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Before I start this review, I should warn that I am not a fan of horror movies in general – never have been and it is unlikely to change. I do, however, like psychological thrillers, and that is why I liked the first two thirds of Get Out. It lost me on the third and final act, even having watched it twice.
Chris Washington (Daniel Kaluuya) is a photographer who dates Rose Armitage (Allison Williams). He is invited to her parents’ house for the first time and is worried her family might not like the fact that he is African American.
Once they’re there, Missy Armitage (Catherine Keener) and Dean Armitage (Bradley Whitford) seem a liberal couple, hugging Chris and insisting they would have voted for Obama a third time if it was allowed. Chris notices, however, that despite their attitudes, they only employ African Americans in the property. Moreover, the employees act very strange, with weird smiles and way of speaking.
Rose’s mother, a therapist, is appalled to know that Chris smokes and decides to hypnotize him, which is when we get to know “The Sunken Place”, when Chris is not able to move and is probably when Daniel Kaluuya gives his best performance in the movie.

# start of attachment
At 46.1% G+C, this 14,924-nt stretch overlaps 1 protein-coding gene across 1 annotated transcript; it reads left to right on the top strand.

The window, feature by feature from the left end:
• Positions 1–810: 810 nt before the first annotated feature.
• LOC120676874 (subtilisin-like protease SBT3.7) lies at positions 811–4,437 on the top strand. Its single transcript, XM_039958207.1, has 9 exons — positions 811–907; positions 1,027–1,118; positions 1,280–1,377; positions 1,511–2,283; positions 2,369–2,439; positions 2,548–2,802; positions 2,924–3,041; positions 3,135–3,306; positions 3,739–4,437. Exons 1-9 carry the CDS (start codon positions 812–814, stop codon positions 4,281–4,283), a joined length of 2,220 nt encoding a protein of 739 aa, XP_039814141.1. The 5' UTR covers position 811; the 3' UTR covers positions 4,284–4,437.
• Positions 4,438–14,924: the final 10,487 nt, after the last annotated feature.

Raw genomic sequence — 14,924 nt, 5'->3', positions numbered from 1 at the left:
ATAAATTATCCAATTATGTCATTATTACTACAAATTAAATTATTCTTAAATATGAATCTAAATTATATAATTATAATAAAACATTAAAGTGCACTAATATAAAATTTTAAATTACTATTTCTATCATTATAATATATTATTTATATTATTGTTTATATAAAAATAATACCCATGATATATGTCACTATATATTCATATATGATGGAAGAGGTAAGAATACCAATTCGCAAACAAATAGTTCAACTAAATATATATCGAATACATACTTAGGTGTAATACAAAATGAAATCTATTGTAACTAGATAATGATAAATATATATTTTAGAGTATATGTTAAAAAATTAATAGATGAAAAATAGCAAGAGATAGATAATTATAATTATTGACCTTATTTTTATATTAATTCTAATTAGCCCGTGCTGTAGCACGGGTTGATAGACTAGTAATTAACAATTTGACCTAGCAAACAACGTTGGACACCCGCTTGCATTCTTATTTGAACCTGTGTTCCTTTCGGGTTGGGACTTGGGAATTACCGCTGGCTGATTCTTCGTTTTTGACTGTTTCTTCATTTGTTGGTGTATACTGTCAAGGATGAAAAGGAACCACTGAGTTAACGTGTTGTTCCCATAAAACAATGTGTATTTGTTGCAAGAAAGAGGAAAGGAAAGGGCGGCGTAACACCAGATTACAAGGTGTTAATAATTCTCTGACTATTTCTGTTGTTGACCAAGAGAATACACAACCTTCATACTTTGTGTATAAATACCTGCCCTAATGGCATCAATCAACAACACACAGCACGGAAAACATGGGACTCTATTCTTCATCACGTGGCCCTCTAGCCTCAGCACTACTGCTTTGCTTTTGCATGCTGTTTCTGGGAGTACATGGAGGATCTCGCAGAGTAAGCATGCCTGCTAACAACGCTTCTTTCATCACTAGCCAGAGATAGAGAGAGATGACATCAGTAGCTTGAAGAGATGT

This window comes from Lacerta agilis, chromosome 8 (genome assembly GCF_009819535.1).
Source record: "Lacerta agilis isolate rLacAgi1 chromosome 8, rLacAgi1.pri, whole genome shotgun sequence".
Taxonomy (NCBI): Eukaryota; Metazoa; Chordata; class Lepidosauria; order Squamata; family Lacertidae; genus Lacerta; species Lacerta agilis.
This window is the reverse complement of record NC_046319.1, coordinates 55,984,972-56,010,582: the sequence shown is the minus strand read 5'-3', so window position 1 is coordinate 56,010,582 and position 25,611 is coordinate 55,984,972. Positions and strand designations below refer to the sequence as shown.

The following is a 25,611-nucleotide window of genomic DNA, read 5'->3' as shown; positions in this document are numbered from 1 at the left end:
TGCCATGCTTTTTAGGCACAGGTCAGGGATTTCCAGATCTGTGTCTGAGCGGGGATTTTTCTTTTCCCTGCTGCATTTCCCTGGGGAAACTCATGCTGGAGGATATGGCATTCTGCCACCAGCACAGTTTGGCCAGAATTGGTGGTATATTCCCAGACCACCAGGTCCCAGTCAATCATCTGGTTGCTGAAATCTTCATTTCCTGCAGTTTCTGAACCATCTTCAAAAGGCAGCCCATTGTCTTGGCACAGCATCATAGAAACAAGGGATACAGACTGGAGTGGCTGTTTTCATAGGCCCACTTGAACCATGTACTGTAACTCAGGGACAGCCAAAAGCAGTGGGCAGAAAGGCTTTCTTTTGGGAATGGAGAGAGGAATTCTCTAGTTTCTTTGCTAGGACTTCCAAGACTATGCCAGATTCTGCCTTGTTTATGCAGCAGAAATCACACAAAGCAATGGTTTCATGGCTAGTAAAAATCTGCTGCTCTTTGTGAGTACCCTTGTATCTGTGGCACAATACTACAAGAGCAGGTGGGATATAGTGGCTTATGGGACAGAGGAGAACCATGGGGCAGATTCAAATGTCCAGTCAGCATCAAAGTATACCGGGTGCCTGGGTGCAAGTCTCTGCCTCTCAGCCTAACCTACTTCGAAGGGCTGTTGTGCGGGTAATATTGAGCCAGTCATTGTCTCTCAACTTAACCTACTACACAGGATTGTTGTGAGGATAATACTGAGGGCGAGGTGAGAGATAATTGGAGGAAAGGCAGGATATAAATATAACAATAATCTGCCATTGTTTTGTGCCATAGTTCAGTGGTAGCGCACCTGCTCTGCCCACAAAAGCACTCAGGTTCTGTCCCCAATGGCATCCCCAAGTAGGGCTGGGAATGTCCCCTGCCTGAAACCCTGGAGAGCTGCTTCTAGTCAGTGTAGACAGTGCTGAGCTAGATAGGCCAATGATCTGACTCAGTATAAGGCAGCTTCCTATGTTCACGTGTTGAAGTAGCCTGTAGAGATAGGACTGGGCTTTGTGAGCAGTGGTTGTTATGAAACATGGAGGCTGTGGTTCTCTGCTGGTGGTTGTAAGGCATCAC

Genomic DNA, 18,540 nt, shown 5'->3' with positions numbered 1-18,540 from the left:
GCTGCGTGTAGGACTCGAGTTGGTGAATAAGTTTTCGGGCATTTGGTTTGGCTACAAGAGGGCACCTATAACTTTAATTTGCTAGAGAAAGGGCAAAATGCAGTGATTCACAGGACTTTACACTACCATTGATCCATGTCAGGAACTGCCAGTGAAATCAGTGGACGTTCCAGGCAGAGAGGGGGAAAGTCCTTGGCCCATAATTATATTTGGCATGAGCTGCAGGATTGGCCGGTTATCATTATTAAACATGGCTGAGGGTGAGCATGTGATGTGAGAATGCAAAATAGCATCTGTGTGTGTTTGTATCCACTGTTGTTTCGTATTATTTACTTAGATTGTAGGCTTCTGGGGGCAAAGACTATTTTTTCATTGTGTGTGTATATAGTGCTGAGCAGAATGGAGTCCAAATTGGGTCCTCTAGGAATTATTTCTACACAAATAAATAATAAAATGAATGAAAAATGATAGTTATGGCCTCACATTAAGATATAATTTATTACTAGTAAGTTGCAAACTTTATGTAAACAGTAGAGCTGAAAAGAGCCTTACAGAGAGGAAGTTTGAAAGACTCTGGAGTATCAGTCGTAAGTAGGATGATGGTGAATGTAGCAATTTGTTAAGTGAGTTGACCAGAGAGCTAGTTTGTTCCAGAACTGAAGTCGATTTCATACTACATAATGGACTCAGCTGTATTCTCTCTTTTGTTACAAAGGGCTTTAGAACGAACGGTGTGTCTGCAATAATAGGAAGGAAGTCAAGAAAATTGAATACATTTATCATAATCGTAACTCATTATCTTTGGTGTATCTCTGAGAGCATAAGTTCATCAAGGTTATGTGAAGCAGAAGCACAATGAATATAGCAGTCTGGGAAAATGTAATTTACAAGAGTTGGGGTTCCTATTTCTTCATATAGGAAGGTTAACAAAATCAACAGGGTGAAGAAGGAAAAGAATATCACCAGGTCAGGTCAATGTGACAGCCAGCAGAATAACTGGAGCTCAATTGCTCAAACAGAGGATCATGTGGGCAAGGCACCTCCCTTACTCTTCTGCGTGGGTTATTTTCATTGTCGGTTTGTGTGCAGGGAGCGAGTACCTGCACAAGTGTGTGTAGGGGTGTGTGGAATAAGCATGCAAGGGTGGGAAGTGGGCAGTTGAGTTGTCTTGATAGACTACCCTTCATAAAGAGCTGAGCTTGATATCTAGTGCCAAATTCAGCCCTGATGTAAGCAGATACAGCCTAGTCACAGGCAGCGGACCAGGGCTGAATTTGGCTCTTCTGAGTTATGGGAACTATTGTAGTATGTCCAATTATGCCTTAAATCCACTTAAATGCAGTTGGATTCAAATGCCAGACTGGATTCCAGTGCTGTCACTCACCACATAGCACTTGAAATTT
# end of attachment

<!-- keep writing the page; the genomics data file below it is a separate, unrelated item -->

Also during the weekend, the family hosts a gathering and all the guests are immediately drawn to Chris, observing every move he makes.
Nominated in 4 categories (Best Picture, Director, Actor, and Original Screenplay), Get Out was a huge success during the winter of 2017 and it is one of those rare films that get nominated despite being released so early in the year. Written and directed by Jordan Peele, Get Out shows that the racial divide in the U.S. is much more alive and real and we all would like to think.
That doesn’t mean, however, that Get Out is a perfect movie. As mentioned before, the third act, when we finally understand what is happening in the house, could have been a much more interesting closure rather than that chaotic final sequence.
The cast is really the best part of the film, with credit also due to LilRel Howery, who plays Chris’ friend and is the comic relief in a movie that otherwise I would never classify as a comedy (like the Golden Globes did).